That much Malbecco joyed in his jollity.

Thus long they three together traveiled,

Through many a wood and many an uncouth way,
To seeke his wife that was far wandered:

It fortuned, as they together far'd,

They spide where Paridell came pricking fast
Upon the Plaine, the which himselfe prepar❜d
To giust with that brave straunger Knight a cast,
As on adventure by the way he past:
Alone he rode without his Paragone;
For, having filcht her bells, her up he cast
To the wide world, and lett her fly alone;
He nould be clogd: So had he served many one.




But those two sought nought but the present pray, To weete, the treasure which he did bewray, On which their eies and harts were wholly sett, With purpose how they might it best betray; For, sith the howre that first he did them lett The same behold, therwith their keene desires were whett.


The gentle Lady, loose at randon lefte,


The greene-wood long did walke, and wander wide
At wilde adventure, like a forlorne wefte;
Till on a day the Satyres her espide

Straying alone withouten groome or guide:
Her up they tooke, and with them home her ledd,
With them as housewife ever to abide,

To milk their gotes, and make them cheese and bredd ; And every one as commune good her handeled :

That shortly she Malbecco has forgott,

And eke Sir Paridell all were he deare;
Who from her went to seeke another lott,
And now by fortune was arrived here,
Where those two guilers with Malbecco were.
Soone as the old man saw Sir Paridell,
He fainted, and was almost dead with feare,
Ne word he had to speake his griefe to tell,
But to him louted low, and greeted goodly well;

And, after, asked him for Hellenore:

"I take no keepe of her," sayd Paridell,
"She wonneth in the forrest there before."
So forth he rode as his adventure fell;
The whiles the Boaster from his loftie sell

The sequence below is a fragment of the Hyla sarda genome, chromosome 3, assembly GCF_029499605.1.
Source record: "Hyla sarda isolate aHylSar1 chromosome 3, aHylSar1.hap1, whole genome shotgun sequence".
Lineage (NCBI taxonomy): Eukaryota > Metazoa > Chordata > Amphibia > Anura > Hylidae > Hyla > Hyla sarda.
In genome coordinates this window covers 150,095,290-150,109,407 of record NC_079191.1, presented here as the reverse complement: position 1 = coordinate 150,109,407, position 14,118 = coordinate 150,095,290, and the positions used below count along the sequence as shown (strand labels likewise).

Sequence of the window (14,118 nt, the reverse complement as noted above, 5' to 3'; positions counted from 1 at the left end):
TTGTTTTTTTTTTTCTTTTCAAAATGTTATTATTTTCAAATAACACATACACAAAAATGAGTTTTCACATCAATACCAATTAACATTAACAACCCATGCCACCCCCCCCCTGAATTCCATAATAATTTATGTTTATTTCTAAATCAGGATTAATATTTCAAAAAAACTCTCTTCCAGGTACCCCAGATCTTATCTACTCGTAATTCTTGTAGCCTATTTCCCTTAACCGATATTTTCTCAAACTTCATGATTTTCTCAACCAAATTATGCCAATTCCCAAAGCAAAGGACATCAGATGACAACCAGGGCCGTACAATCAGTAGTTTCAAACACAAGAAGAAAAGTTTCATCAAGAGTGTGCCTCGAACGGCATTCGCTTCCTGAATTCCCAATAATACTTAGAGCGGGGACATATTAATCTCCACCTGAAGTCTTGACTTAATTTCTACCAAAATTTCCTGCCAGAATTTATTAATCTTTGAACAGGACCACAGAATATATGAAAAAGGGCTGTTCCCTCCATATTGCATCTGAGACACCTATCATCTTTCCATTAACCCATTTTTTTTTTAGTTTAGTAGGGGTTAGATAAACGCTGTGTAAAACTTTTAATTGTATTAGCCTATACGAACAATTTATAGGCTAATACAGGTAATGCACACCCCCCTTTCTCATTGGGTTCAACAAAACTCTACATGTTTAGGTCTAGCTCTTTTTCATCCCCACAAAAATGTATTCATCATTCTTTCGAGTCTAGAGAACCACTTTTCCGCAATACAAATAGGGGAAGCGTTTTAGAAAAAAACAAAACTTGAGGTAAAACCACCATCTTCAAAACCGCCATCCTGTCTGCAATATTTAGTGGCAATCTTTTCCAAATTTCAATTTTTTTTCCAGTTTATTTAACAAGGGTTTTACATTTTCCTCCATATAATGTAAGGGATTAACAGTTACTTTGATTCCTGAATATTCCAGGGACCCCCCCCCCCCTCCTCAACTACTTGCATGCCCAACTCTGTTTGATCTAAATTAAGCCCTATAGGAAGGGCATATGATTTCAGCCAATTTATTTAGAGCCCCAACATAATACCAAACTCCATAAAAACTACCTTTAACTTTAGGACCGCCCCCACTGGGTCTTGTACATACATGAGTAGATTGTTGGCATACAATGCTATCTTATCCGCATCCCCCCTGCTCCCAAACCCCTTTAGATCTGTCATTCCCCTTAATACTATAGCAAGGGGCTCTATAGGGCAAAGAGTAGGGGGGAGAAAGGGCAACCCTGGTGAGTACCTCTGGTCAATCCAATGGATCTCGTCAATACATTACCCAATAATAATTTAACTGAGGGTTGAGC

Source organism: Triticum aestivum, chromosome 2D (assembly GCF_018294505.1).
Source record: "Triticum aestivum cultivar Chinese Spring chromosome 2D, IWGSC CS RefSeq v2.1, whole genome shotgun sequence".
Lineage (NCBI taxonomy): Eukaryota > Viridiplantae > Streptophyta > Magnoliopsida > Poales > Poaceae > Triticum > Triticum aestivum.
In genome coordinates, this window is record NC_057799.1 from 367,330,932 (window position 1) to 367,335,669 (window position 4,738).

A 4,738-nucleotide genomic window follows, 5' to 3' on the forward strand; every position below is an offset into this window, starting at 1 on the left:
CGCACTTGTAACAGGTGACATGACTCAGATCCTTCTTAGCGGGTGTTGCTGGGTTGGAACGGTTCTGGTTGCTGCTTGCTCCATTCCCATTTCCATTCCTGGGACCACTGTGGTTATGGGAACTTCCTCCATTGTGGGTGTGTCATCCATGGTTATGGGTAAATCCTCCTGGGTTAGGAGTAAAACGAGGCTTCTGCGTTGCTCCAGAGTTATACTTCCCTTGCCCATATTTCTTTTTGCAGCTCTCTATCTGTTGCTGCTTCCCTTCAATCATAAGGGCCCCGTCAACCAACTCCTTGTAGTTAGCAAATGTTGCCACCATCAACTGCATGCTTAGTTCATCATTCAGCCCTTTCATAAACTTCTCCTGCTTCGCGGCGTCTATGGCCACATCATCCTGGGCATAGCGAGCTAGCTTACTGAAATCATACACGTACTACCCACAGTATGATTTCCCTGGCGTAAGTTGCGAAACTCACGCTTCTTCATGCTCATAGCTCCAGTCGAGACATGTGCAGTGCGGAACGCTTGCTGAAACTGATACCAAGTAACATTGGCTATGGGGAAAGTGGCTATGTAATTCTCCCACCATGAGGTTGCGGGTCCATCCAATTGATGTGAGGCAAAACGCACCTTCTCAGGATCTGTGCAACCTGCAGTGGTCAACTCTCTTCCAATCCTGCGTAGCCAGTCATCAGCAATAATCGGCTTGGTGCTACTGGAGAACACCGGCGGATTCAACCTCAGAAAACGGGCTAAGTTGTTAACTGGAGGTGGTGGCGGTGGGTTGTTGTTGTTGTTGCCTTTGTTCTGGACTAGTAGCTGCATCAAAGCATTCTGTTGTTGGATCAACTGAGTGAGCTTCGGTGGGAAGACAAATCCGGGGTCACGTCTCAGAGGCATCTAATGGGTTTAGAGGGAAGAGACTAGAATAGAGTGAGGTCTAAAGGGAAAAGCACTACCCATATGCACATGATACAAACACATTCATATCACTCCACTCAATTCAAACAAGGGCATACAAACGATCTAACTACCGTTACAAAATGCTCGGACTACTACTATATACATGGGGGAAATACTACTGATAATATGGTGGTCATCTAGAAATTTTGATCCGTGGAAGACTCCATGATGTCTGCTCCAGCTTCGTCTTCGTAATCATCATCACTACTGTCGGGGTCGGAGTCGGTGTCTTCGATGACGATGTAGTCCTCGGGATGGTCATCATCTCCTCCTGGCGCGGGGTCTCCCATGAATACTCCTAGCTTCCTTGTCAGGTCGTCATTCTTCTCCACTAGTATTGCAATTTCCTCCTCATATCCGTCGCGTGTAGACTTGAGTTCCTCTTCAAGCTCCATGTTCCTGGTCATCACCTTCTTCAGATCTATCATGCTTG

Faynd to alight, something amisse to mend ;
But the fresh Swayne would not his leasure dwell,

But went his way; whom when he passed kend,
He up remounted light, and after faind to wend.




Perdy nay," said Malbecco," shall ye not; But let him passe as lightly as he came : For litle good of him is to be got, And mickle perill to bee put to shame. But let us goe to seeke my dearest Dame, Whom he hath left in yonder forest wyld: For of her safety in great doubt I ame, Least salvage beastes her person have despoyld: Then all the world is lost, and we in vaine have toyld !"


They all agree, and forward them addrest:


"Ah! but," said crafty Trompart, “ weete ye well, That yonder in that wastefull wildernesse Huge Monsters haunt, and many dangers dwell; Dragons, and Minotaures, and feendes of hell, And many wilde woodmen which robbe and rend All traveilers; therefore advise ye well, Before ye enterprise that way to wend: One may his journey bring too soone to evill end."

Malbecco stopt in great astonishment,

And, with pale eyes fast fixed on the rest,
Their counsell crav'd in daunger imminent.
Said Trompart; "You, that are the most opprest
With burdein of great treasure, I thinke best
Here for to stay in safëtie behynd:

My Lord and I will search the wide forest."
That counsell pleased not Malbeccoes mynd;
For he was much afraid himselfe alone to fynd.


"Then is it best," said he, " that ye doe leave
Your treasure here in some security,
Either fast closed in some hollow greave,
Or buried in the ground from jeopardy,
Till we returne againe in safety :
As for us two, least doubt of us ye have,
Hence farre away we will blyndfolded ly,
Ne privy bee unto your treasures Grave."
It pleased; so he did: Then they march forward brave.


Now when amid the thickest woodes they were,
They heard a noyse of many bagpipes shrill,
And shrieking Hububs them approching nere,
Which all the forest did with horrour fill:
That dreadfull sound the Bosters hart did thrill
With such amazment, that in hast he fledd,
Ne ever looked back for good or ill;
And after him eke fearefull Trompart spedd :

The old man could not fly, but fell to ground half dedd :